After COVID, a College Enrollment Crisis? New Data From Texas Show Declining FAFSA Applications, Fewer Students Signing Up
This article is published in partnership with TexasTribune.org.
The number of Texas high school seniors filling out the federal financial aid application for college, known as FAFSA, is down so far from last year, a sign worrying state higher education leaders that the COVID-19 pandemic is still disrupting many students’ pathway to college.
According to the National College Attainment Network’s FAFSA tracker, just 24 percent of Texas seniors have filled out the vital Free Application for Federal Student Aid as of Nov. 20, a 14.6 percent decline compared to the same time last year.
Preliminary enrollment data from the state shows this fall’s college enrollment was down 3 percent, or more than 47,000 students, primarily among community colleges.
The enrollment and application data was discussed at a Texas Higher Education Coordinating Board press conference, where officials said they are concerned that the pandemic is disproportionately affecting underrepresented students, including low-income students, Hispanic and Black students, and rural students.
Higher education leaders across Texas say high school counselors are struggling to connect with students virtually and students aren’t receiving the same information about college applications and financial aid that they would be if they were in school every day.
“A year ago it was really easy to find a high school senior in the hall at the school, but now the student may not even be in the building,” said John Fitzpatrick, executive director of the nonprofit Educate Texas, on a call with reporters last week.
To combat the declines, the state recently launched a public-private partnership called Future Focused Texas to better support counselors and students, and maintain the state’s college enrollment numbers during the pandemic.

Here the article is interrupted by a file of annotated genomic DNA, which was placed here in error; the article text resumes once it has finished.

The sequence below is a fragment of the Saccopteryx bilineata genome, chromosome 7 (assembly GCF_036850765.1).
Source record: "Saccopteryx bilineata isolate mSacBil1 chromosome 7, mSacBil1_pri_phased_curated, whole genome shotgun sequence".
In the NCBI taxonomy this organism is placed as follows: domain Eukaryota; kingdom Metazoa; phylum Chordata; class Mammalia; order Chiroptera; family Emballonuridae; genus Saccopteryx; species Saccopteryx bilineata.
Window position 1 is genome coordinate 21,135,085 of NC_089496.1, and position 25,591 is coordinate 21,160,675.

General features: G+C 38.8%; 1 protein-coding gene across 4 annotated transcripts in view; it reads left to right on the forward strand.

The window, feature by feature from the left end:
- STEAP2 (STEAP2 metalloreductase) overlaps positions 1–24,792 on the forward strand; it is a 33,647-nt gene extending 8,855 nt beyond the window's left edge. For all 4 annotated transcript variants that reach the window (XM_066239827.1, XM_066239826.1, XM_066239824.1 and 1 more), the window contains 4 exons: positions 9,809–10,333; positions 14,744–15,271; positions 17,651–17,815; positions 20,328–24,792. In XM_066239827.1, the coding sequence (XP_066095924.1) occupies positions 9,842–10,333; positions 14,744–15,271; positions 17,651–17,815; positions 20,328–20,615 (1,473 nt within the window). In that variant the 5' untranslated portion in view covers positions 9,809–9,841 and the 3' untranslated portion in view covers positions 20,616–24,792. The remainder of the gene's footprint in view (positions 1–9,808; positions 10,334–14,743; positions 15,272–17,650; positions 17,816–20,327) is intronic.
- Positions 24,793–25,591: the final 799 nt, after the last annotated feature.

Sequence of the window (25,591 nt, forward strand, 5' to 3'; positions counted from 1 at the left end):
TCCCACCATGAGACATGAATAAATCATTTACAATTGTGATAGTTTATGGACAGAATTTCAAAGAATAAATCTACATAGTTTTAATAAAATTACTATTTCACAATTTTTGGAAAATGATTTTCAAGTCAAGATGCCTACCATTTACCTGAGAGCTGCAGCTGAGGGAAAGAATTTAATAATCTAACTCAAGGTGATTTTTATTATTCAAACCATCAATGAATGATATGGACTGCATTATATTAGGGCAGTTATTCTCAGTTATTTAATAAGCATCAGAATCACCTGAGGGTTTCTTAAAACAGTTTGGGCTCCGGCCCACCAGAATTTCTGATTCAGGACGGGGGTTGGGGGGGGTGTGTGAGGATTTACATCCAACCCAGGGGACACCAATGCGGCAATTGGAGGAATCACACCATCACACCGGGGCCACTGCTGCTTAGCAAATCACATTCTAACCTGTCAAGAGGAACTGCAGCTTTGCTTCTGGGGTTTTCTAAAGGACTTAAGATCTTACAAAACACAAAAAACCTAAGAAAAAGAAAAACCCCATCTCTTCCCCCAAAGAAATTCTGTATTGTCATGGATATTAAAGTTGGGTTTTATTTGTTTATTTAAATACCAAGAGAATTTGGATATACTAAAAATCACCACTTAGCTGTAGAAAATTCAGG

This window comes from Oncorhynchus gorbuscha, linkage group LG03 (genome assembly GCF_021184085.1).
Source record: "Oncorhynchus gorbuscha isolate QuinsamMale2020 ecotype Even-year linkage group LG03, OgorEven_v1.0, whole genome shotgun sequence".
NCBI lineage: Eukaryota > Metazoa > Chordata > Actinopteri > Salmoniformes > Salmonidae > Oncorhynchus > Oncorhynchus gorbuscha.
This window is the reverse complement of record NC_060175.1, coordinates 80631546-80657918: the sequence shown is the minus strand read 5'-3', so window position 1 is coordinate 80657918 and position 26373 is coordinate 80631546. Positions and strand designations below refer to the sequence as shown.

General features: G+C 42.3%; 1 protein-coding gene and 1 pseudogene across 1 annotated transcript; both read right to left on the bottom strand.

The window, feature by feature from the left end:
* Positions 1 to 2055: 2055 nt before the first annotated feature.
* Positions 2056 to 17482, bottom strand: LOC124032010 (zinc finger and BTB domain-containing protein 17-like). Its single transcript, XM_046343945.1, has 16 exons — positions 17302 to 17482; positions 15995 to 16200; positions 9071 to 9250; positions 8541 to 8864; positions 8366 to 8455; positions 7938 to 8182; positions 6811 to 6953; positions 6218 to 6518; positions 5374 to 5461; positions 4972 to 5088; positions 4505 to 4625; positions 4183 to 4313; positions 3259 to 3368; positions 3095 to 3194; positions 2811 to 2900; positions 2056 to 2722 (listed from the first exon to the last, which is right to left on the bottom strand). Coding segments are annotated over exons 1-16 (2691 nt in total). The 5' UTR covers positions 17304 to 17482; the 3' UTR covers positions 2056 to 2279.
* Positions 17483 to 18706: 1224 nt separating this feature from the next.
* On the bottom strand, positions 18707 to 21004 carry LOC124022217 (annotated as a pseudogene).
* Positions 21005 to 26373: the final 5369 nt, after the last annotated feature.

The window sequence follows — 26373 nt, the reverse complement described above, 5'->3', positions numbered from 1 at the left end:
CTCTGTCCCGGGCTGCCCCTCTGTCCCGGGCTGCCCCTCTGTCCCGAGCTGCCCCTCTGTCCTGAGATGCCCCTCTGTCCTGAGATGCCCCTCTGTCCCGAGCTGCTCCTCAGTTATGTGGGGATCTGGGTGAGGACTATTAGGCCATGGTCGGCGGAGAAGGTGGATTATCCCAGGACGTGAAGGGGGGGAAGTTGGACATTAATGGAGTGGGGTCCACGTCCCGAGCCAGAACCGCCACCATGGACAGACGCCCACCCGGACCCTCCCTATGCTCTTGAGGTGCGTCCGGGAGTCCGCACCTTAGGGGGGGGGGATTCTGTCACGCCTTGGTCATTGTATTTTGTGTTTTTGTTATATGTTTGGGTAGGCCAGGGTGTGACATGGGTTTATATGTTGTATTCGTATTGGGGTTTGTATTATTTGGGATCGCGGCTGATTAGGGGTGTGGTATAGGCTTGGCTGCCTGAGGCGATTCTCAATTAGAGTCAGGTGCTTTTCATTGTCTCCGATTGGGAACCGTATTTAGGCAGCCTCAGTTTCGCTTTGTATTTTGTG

So far, 700 counselors across the state have already opted into the program, but the group is trying to double that number. More than 100,000 high school seniors have signed up for the text message program.
Program leaders say they are trying to meet students where they are on social media.
“They will listen to another kid on Tik Tok or something a lot more than me as their dad,” said Fitzpatrick, referring to his own teenagers. “We’re trying to use the same tools to create this sense of this online community so kids and families can do the same thing they do with Amazon to apply and get into college.”
Students can also get feedback from peers on the college admissions essays.
The COVID-19 pandemic has thrown a wrench in Texas’ progress toward its 60×30 plan, which aims to ensure 60 percent of Texans age 25 to 34 have some kind of postsecondary credential by 2030. According to a report presented to the board in October, progress had slowed between 2015 and 2018 so the state was already unlikely to meet that goal by its deadline.
“Accelerating progress will require strengthening academic preparation, support and advising in K-12 and higher education to improve higher education completions in Texas,” the report stated. “It also will require the state’s ability to make a strong recovery from the impact of the COVID-19 pandemic on Texas schools and the economy.”
While the program is focused on high school seniors, juniors can also opt in to the new text message program by texting COLLEGE to (512) 829-3687.
Kate McGee is a higher education reporter at The Texas Tribune, the only member-supported, digital-first, nonpartisan media organization that informs Texans about public policy, politics, government and statewide issues.
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